If the person who died left a will, then the document will be similar and with similar powers, but it will be called “Letters Testamentary,” and the Certificate will be called “Certificate of the Appointment of Executor.”

Call the Law Offices of Albert Goodwin at (212) 233-1233, NY estate, guardianship, wills, trust, Medicaid and probate lawyer, and make an appointment to discuss obtaining Letters of Administration.

Letters of Administration in New York

Letters of administration in New York is an official name for a document issued by the Surrogate’s Court which permits a person to act on behalf of an estate of a person who died without leaving a will. The document is not a letter – it’s a court order. The confusion stems from the fact that Order used to be called Letters hundreds of years ago.

Here is a redacted picture of  letters of administration in New York obtained by our law firm:

letters of administration New York

Letters of administration in New York authorizes a person to act as a representative of an estate. They allow a person to perform the responsibilities of an estate. Here are some of the things a person can do once they are appointed as an administrator of an estate by letters of administration in New York issued by the Surrogate’s Court:

  • Obtain a tax id number for an estate from the federal government
  • Open an estate bank account
  • Request information from banks and other institutions that control the decedent’s assets. The banks will comply if you show them the Letters of Administration and the death certificate
  • Transfer assets from the decedent’s name to the name of the estate
  • Pay debts of the decedent
  • Collect claims of the decedent
  • Marshal assets of the estate
  • Distribute the estate assets to the beneficiaries of the estate, after obtaining proper waivers or providing an accounting

Those things would be impossible to do without letters of administration in New York. The banks will not give you information and will not transfer the assets, the county recorder will not record property deeds, and a buyer will not buy a property from you.

You often need more than one, since each bank and government agency would require an original. Also, some institutions require a more official-looking document. This is why the court can also issue a Certificate of Appointment of Administrator, which is printed on a watermarked blue paper and looks similar to a death certificate, birth certificate or marriage certificate.

Here is a redacted picture of a Certificate of Appointment of Administrator obtained by our law firm:

New York Certificate of Appointment of Administrator

Even if the decedent died in a different state, and you have Letters of Administration from that state, you will still need to obtain separate Letters of Administration in New York, by verifying out-of-state Letters of Administration through a New York ancillary administration proceeding.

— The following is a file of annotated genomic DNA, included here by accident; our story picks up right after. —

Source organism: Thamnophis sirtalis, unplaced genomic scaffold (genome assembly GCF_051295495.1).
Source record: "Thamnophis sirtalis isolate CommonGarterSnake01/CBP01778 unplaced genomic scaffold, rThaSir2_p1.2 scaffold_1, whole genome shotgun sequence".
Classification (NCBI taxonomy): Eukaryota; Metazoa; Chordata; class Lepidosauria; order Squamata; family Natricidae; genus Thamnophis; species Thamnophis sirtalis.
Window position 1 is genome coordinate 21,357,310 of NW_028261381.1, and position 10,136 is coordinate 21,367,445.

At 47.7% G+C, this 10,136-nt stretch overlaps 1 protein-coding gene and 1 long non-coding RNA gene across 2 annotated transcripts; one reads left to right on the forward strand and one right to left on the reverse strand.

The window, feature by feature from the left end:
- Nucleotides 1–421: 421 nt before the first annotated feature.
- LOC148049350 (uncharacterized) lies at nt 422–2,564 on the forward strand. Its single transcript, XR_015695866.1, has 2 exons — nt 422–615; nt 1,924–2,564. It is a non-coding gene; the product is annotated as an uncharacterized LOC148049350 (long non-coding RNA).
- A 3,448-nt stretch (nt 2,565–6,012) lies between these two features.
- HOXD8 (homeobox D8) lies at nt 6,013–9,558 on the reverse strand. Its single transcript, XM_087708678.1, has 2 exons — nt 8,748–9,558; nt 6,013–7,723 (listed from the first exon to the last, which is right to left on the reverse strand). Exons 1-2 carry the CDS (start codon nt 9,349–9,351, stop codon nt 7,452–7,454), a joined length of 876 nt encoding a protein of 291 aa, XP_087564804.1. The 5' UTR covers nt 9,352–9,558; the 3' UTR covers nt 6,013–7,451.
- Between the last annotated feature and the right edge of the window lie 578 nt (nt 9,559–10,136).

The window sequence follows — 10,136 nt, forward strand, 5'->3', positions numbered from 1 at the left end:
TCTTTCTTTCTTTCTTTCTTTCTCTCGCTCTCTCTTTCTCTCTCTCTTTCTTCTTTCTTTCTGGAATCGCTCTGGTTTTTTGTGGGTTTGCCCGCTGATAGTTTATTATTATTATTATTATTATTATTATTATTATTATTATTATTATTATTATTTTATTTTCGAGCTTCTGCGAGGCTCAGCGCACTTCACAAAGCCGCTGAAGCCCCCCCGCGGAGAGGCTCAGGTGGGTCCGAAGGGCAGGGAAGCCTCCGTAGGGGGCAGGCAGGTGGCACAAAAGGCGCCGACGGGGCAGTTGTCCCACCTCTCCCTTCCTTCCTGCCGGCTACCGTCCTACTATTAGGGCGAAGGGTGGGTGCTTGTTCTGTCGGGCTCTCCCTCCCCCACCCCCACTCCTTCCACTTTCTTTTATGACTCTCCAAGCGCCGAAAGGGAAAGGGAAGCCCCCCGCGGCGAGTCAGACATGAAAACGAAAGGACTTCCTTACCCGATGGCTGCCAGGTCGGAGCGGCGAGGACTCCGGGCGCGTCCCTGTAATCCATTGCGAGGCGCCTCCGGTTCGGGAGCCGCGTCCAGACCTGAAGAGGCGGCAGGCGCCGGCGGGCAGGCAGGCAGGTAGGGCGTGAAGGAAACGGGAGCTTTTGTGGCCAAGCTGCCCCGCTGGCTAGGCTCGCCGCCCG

Letters of administration are issued when a person died without a will, to a person who applies and is appointed by the court as the administrator of a deceased person’s estate. A person can only be an administrator if they are related to the person who died. The spouse of the decedent gets a preference, followed by children, grandchildren, other descendants, parents, siblings, etc.

If a person died and no one stepped forward to be the administrator of their estate, then Letters of Administration will be issued to the Public Administrator of the county where the decedent lived.

How to Get Letters of Administration in New York

In order to get letters of administration in New York, you will need your estate attorney to apply for them through the Surrogate’s Court. Your attorney will need to submit the appropriate documents, which may include Petition for Administration of Estate, the original death certificate, notices and citations, copy of the funeral bill, affidavit of heirship, affidavit of family tree, affidavit of due diligence, etc.. There will be a hearing in the Surrogate’s Court whereby your candidacy for the Letters of Administration will be considered by the judge.

How Long Does it Take to Get Letters of Administration

It typically takes a few months to get letters of administration in New York. If the administration proceeding is contested, i.e. if someone is contesting your right to become the estate administrator, then getting letters of administration can take years, or they can be potentially denied altogether, with either the challenger or the public administrator getting the letters instead. Although getting the letters is only one of the steps of New York administration proceeding, it is the most important step.

If the person who died left a will, then the document will be similar and with similar powers, but it will be called “Letters Testamentary,” and the Certificate will be called “Certificate of the Appointment of Executor.”

Call the Law Offices of Albert Goodwin at (212) 233-1233, New York estate, guardianship, wills, trust, Medicaid and probate lawyer, and make an appointment to discuss obtaining Letters of Administration.